• the BA will make PHI available for the covered entity to satisfy its obligations under HIPAA (e.g., responding to individual requests for copies of their PHI) 

It is best to have an attorney or HIPPA subject matter advise the creation of your BAAs. A compliance solution will also include prebuilt BAAs heavily vetted against HIPAA regulatory requirements, as well. 

4 – Implement Policies, Procedures & Training 

Create policies and procedures that address all relevant HIPAA regulatory standards. These policies and procedures must be tailored to your organization. Don’t use a generic HIPAA policy manual to address regulations. A HIPAA compliance solution provider will help you craft customized policies much more effectively.

These need to be updated at least annually. As your organization adopts new software and technology that manages PHI, your protocols need to include them.

Next, you need to train your team on each policy and procedure. Remember to document these sessions. Require employees to confirm they received training. It must take place annually and during the onboarding of any new employees. 

5 – Document Everything 

Documentation is the backbone of your compliance program. Each step of your compliance program needs to be thoroughly tracked along with drafts and changes of documentation over time.  

Under HIPAA, your organization is required to save all documentation for at least six years from the date it originated or became effective (whichever is later). 

The best practice is to keep all documentation in a centralized location with role-based access. Only employees who absolutely need access to compliance documentation should have it. 

In the case of a HIPAA violation, your documentation can demonstrate your organization’s good faith effort toward addressing regulatory requirements. Consider it your paper trail safety net. Lack of documentation could result in harsh penalties under the law. 

 6 – Establish an Incident Management Plan 

Humans mess up, errors happen, and cybersecurity issues can slip through the cracks, regardless of how prepared you are. While there is no way to ensure 100% compliance, you can mitigate the damage if you are prepared. 

The HIPAA Breach Notification Rule sets specific standards about how you must respond in the event of a data breach: 

  • Minor Breach: This is a data breach affecting fewer than 500 patients in a single jurisdiction. Once you discover a minor breach, you have 60 days to notify each person affected. You must also report the breach to the HHS Secretary within 60 days before the one-year mark of the breach discovery. The report must be submitted via the HHS Breach Reporting Portal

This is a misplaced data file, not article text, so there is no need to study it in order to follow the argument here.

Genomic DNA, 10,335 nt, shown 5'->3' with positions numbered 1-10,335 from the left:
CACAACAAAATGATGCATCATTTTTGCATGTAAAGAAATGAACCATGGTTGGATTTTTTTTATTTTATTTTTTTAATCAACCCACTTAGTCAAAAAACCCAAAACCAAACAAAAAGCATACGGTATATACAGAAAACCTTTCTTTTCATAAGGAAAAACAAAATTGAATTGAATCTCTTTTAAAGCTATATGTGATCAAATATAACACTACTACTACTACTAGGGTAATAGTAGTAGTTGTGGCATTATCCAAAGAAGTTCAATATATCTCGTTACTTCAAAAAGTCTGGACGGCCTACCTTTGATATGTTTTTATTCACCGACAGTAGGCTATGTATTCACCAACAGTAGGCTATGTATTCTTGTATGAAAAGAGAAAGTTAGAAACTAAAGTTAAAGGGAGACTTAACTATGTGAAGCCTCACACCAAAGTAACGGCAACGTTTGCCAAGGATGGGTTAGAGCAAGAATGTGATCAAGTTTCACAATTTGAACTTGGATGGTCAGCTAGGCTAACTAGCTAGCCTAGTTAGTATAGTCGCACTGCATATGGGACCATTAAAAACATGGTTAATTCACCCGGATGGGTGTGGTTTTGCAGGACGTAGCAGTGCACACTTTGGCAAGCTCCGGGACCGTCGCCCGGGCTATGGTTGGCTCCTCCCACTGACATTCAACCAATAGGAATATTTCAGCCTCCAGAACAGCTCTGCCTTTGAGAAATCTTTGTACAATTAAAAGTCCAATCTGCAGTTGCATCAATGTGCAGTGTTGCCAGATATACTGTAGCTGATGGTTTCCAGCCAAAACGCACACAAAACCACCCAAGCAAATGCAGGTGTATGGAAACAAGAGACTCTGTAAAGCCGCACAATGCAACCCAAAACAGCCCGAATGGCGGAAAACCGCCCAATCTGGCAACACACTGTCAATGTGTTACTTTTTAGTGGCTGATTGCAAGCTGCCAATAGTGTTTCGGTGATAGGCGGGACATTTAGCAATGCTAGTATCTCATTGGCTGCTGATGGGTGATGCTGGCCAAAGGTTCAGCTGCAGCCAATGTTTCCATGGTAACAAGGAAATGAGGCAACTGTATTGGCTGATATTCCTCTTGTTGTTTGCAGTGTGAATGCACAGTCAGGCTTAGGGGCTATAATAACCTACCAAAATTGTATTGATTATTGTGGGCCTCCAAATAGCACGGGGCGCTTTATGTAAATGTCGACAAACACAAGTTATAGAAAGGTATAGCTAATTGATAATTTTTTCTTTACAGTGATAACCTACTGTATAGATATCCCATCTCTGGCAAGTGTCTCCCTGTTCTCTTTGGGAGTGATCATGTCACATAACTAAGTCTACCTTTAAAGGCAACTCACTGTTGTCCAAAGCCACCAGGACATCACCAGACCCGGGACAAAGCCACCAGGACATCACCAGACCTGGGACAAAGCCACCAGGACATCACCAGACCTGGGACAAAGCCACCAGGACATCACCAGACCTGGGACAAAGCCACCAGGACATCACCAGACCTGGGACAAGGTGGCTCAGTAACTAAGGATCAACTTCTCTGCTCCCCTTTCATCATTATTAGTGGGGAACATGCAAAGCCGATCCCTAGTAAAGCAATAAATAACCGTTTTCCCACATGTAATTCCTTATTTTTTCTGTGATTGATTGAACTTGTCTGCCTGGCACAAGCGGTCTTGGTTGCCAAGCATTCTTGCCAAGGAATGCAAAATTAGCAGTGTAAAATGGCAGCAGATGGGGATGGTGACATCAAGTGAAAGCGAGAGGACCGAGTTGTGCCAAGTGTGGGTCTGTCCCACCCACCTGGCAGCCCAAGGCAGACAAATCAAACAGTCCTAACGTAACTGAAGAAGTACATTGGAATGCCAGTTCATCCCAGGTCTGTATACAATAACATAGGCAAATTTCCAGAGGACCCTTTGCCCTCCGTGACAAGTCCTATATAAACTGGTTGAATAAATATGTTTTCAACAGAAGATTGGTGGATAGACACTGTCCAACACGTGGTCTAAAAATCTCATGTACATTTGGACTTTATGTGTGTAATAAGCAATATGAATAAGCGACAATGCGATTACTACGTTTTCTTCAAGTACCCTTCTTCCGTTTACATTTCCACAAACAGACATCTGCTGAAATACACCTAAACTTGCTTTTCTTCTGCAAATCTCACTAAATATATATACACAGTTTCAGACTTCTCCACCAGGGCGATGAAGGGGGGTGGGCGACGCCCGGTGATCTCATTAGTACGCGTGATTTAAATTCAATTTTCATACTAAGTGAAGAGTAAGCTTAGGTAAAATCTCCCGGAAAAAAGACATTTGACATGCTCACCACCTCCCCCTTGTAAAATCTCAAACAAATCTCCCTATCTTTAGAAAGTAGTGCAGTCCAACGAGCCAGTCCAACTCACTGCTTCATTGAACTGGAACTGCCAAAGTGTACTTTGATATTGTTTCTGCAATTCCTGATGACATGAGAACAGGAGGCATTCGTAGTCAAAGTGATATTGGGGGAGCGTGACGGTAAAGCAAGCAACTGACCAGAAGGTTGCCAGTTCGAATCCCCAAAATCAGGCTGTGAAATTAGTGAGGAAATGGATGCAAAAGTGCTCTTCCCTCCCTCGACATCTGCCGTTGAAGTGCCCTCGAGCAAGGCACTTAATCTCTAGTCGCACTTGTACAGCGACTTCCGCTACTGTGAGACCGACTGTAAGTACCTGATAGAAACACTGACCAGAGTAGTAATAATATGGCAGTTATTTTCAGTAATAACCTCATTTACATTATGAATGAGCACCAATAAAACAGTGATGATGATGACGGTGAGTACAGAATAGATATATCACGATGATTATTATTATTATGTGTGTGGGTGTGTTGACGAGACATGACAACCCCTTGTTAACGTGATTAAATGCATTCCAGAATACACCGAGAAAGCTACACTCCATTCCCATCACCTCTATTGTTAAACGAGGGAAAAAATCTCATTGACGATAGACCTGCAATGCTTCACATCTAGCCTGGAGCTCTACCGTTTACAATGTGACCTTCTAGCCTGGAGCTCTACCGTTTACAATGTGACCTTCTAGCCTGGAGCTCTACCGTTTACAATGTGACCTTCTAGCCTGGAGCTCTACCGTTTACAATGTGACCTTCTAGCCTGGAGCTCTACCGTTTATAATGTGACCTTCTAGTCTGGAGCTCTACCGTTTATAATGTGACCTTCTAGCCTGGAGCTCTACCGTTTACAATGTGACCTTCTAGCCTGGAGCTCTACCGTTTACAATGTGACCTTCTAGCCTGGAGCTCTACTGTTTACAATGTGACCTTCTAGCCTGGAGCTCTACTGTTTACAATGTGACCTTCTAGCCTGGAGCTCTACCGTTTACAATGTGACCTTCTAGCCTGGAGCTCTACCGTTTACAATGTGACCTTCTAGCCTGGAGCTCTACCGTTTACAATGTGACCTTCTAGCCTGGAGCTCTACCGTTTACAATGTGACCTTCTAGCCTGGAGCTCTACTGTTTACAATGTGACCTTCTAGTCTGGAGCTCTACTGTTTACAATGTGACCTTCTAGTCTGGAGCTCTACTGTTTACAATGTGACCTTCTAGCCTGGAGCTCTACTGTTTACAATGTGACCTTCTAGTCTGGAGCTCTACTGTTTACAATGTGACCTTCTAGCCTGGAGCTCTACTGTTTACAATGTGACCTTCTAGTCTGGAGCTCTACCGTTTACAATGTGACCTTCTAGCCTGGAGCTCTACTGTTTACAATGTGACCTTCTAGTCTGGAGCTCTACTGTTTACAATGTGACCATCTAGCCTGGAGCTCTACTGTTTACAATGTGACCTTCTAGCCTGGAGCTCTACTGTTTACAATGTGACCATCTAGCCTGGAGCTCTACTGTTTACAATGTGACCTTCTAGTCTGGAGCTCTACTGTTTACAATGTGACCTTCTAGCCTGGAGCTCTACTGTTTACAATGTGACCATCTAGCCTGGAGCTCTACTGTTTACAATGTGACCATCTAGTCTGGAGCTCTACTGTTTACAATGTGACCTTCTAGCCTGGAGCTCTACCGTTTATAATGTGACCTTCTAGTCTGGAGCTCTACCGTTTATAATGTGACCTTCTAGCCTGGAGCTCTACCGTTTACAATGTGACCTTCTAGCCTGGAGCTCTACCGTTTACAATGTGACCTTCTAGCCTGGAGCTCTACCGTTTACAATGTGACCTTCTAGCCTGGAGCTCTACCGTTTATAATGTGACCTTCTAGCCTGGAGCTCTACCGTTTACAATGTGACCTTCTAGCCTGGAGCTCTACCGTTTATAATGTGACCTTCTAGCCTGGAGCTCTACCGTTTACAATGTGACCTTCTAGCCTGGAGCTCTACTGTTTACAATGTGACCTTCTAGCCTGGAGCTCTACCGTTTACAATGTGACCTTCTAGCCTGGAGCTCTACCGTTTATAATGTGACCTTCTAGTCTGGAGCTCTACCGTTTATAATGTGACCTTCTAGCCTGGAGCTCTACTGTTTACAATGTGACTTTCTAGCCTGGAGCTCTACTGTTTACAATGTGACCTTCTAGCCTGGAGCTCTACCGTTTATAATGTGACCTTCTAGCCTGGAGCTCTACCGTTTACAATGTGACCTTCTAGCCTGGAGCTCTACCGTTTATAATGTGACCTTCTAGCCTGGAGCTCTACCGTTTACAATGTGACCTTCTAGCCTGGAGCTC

• Breach Affecting 500 or More People: When a breach impacts 500 or more people, you are required to notify the affected individuals as well as the HHS Secretary within 60 days. If 500 or more residents of a State or jurisdiction are affected, you are also required to tell prominent media outlets serving the State or jurisdiction about the breach.

You must also provide a means for employees and patients to report breaches anonymously. HIPAA replaces emphasis on anonymity to ensure your employees receive no backlash for doing their due diligence.

Conclusion: Ensure Compliance with Automation 

HIPAA fines can cost your organization any from $100-$1.5 million per incident. 

And that doesn’t even include the reputational loss you’ll pay after the breach occurs. While it’s impossible to avoid breaches altogether, maintaining HIPAA compliance can certainly protect your organization and mitigate its risk exposure.

The best part is automation which makes HIPAA compliance manageable.

OneTrust Privacy is the world’s leading compliance automation tool. Thousands of organizations use OneTrust to streamline their HIPAA compliance through automated assessments, vendor risk management, and privacy training.

Reach out to have a team member walk you through it or try it free right now.